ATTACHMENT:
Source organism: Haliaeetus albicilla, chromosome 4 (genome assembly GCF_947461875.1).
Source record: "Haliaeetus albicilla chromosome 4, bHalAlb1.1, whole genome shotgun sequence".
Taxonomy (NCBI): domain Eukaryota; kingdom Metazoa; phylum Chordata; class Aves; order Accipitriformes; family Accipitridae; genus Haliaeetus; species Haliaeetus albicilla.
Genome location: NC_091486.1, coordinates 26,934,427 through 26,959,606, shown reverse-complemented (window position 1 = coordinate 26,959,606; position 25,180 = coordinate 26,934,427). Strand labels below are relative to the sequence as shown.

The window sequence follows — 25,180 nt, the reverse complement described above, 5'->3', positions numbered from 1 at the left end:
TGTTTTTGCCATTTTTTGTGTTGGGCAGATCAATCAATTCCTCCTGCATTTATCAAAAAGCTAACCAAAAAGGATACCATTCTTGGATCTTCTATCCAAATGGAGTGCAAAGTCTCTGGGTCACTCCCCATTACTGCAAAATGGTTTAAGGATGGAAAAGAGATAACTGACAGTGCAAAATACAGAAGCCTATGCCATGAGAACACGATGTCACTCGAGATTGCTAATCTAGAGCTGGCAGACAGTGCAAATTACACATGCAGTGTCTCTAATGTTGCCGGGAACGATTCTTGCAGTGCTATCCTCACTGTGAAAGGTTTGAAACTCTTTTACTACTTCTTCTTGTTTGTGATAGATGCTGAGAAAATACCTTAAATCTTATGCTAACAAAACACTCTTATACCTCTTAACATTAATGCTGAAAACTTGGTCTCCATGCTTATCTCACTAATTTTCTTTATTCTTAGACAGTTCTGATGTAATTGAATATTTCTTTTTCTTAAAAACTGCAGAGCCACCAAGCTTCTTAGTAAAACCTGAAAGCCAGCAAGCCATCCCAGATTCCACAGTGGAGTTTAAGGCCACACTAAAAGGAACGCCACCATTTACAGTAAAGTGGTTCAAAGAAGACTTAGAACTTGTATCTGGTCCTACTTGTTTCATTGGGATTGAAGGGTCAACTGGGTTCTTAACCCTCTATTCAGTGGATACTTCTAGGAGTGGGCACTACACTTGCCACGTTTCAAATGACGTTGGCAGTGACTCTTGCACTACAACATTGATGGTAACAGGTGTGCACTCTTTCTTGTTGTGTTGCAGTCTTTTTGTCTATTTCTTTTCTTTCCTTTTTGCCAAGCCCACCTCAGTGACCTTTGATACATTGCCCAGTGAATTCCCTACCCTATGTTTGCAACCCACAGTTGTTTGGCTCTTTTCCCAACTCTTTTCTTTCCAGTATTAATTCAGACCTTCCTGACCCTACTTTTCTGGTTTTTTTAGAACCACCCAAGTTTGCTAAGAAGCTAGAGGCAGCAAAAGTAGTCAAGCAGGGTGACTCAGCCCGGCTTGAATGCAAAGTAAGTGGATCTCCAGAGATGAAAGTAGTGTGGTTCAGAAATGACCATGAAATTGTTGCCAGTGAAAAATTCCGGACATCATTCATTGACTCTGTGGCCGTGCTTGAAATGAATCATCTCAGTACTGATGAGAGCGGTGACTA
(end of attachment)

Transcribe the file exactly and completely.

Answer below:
Source organism: Haliaeetus albicilla, chromosome 4 (genome assembly GCF_947461875.1).
Source record: "Haliaeetus albicilla chromosome 4, bHalAlb1.1, whole genome shotgun sequence".
Taxonomy (NCBI): domain Eukaryota; kingdom Metazoa; phylum Chordata; class Aves; order Accipitriformes; family Accipitridae; genus Haliaeetus; species Haliaeetus albicilla.
Genome location: NC_091486.1, coordinates 26,934,427 through 26,959,606, shown reverse-complemented (window position 1 = coordinate 26,959,606; position 25,180 = coordinate 26,934,427). Strand labels below are relative to the sequence as shown.

The window sequence follows — 25,180 nt, the reverse complement described above, 5'->3', positions numbered from 1 at the left end:
TGTTTTTGCCATTTTTTGTGTTGGGCAGATCAATCAATTCCTCCTGCATTTATCAAAAAGCTAACCAAAAAGGATACCATTCTTGGATCTTCTATCCAAATGGAGTGCAAAGTCTCTGGGTCACTCCCCATTACTGCAAAATGGTTTAAGGATGGAAAAGAGATAACTGACAGTGCAAAATACAGAAGCCTATGCCATGAGAACACGATGTCACTCGAGATTGCTAATCTAGAGCTGGCAGACAGTGCAAATTACACATGCAGTGTCTCTAATGTTGCCGGGAACGATTCTTGCAGTGCTATCCTCACTGTGAAAGGTTTGAAACTCTTTTACTACTTCTTCTTGTTTGTGATAGATGCTGAGAAAATACCTTAAATCTTATGCTAACAAAACACTCTTATACCTCTTAACATTAATGCTGAAAACTTGGTCTCCATGCTTATCTCACTAATTTTCTTTATTCTTAGACAGTTCTGATGTAATTGAATATTTCTTTTTCTTAAAAACTGCAGAGCCACCAAGCTTCTTAGTAAAACCTGAAAGCCAGCAAGCCATCCCAGATTCCACAGTGGAGTTTAAGGCCACACTAAAAGGAACGCCACCATTTACAGTAAAGTGGTTCAAAGAAGACTTAGAACTTGTATCTGGTCCTACTTGTTTCATTGGGATTGAAGGGTCAACTGGGTTCTTAACCCTCTATTCAGTGGATACTTCTAGGAGTGGGCACTACACTTGCCACGTTTCAAATGACGTTGGCAGTGACTCTTGCACTACAACATTGATGGTAACAGGTGTGCACTCTTTCTTGTTGTGTTGCAGTCTTTTTGTCTATTTCTTTTCTTTCCTTTTTGCCAAGCCCACCTCAGTGACCTTTGATACATTGCCCAGTGAATTCCCTACCCTATGTTTGCAACCCACAGTTGTTTGGCTCTTTTCCCAACTCTTTTCTTTCCAGTATTAATTCAGACCTTCCTGACCCTACTTTTCTGGTTTTTTTAGAACCACCCAAGTTTGCTAAGAAGCTAGAGGCAGCAAAAGTAGTCAAGCAGGGTGACTCAGCCCGGCTTGAATGCAAAGTAAGTGGATCTCCAGAGATGAAAGTAGTGTGGTTCAGAAATGACCATGAAATTGTTGCCAGTGAAAAATTCCGGACATCATTCATTGACTCTGTGGCCGTGCTTGAAATGAATCATCTCAGTACTGATGAGAGCGGTGACTA